Nicola Napoletano

Extension and Limits of the Economic and Social Dimension of the European Convention on Human Rights in Times of Economic and Financial Crisis

  • Abstract

Informations and abstract

Keywords: Economic and Social Rights; Economic and Financial Crisis; European Convention on Human Rights; Inhuman or Degrading Treatment; Respect for Private and Family Life; Peaceful Enjoyment of Possessions; Particularly Underprivileged and Vulnerable Individuals or Groups.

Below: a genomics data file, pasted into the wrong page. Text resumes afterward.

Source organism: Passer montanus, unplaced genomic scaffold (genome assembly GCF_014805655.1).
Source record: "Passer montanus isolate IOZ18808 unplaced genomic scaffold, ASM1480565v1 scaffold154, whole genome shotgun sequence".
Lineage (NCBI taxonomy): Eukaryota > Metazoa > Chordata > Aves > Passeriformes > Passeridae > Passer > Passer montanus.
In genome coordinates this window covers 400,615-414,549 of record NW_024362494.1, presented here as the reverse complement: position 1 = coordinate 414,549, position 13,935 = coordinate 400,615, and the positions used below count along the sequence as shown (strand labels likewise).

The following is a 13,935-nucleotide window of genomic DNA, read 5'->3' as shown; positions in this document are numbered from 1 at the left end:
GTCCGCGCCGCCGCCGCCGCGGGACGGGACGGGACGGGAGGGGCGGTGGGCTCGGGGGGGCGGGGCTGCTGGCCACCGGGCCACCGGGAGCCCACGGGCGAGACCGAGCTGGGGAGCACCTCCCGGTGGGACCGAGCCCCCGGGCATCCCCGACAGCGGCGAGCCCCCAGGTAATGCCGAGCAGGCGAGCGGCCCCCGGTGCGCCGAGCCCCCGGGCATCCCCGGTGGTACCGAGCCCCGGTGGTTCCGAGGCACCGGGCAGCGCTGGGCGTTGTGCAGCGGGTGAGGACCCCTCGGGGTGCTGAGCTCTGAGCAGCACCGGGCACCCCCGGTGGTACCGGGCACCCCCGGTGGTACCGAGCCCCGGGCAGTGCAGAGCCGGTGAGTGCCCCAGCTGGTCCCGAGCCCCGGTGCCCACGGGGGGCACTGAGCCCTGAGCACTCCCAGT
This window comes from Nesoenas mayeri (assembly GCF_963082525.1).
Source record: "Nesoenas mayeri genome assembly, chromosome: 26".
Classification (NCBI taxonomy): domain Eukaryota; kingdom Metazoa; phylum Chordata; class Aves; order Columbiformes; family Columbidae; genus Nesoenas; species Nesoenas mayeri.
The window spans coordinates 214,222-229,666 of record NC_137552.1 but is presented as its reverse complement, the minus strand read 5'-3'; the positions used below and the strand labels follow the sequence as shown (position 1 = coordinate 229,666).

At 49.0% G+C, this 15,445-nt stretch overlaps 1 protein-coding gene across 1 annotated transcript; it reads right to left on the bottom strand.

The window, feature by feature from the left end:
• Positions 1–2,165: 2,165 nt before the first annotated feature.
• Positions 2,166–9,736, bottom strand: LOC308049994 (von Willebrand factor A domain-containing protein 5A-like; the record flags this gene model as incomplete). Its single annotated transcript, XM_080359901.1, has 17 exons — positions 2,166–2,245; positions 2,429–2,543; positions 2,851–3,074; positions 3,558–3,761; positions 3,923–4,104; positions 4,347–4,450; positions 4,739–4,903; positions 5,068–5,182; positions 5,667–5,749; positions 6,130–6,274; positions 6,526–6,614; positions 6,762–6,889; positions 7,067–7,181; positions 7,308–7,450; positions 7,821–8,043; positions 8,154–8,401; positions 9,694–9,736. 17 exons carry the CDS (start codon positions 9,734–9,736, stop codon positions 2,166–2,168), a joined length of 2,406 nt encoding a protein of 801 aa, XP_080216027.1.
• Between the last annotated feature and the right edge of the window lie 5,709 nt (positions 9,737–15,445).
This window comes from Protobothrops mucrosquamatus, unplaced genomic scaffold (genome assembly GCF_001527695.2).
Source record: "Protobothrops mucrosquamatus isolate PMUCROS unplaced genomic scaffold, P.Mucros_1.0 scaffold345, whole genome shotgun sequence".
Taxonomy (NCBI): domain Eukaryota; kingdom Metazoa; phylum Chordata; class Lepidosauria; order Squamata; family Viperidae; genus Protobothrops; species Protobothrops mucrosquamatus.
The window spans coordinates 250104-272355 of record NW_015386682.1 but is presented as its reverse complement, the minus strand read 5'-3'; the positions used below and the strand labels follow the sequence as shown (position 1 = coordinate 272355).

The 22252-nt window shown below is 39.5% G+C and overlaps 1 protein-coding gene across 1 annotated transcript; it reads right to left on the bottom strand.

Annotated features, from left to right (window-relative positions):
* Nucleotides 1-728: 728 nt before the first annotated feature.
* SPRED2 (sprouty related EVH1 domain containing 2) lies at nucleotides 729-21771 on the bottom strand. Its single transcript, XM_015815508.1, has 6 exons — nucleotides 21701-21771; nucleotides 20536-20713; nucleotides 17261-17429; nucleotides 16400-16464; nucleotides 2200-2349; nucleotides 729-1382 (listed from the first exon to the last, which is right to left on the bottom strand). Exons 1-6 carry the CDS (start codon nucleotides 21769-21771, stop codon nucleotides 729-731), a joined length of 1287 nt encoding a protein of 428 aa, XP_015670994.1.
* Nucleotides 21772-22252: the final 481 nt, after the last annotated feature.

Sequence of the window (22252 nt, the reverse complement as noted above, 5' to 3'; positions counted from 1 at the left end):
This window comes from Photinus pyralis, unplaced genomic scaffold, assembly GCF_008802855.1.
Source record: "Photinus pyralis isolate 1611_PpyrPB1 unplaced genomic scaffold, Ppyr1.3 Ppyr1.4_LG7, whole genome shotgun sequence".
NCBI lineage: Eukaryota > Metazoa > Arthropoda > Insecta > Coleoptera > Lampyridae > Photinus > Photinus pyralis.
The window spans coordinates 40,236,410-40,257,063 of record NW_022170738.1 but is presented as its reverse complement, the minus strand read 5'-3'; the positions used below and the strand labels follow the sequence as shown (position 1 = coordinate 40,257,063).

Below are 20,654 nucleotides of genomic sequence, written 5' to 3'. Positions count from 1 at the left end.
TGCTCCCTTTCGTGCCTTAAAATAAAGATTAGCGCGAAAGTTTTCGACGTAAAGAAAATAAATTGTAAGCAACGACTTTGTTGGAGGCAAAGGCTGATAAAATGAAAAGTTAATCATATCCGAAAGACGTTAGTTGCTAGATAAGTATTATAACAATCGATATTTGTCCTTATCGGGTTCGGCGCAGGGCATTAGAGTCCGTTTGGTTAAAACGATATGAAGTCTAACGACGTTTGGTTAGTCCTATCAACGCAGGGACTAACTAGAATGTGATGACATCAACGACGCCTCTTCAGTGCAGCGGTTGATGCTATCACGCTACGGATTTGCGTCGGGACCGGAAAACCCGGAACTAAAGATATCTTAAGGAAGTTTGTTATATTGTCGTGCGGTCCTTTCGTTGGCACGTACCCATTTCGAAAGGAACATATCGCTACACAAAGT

The dichotomy between the effective protection of human rights, particularly of economic and social rights, and the limited public resources, typical of the times of economic and financial crisis, has emerged predominantly in the current scientific, political and cultural debate. In this framework, this paper aims at examining what the contribution of the European Convention on Human Rights (ECHR) has been and could be in the field of economic and social rights. As known, the ECHR was not adopted with the main objective of granting a standard of protection in this field, but rather in the original perspective of achieving a better protection of civil and political rights. However, through the analysis of the case-law of the European Court of Human Rights (ECtHR), the paper highlights: firstly, the economic and social dimension of the ECHR; secondly, its extension; and, thirdly, what the limits to the protection of economic and social rights granted by the ECHR are in situations of economic and financial crisis, especially with regard to the most vulnerable individuals and groups. In conclusion, the paper shows that, beyond the cases where an interest of individual and economic nature can be asserted, there is only a circumstance - clearly very residual - in which the Contracting Parties have a positive obligation to provide social security services or benefits, also when not yet specifically established by domestic law. This occurs when the inaction or indifference of national authorities could otherwise bring individuals or groups in such precarious and humiliating conditions as to prejudice respect for human dignity, therefore resulting in a violation of the right to life or of the prohibition of inhuman or degrading treatment, as defined by the ECtHR case-law.

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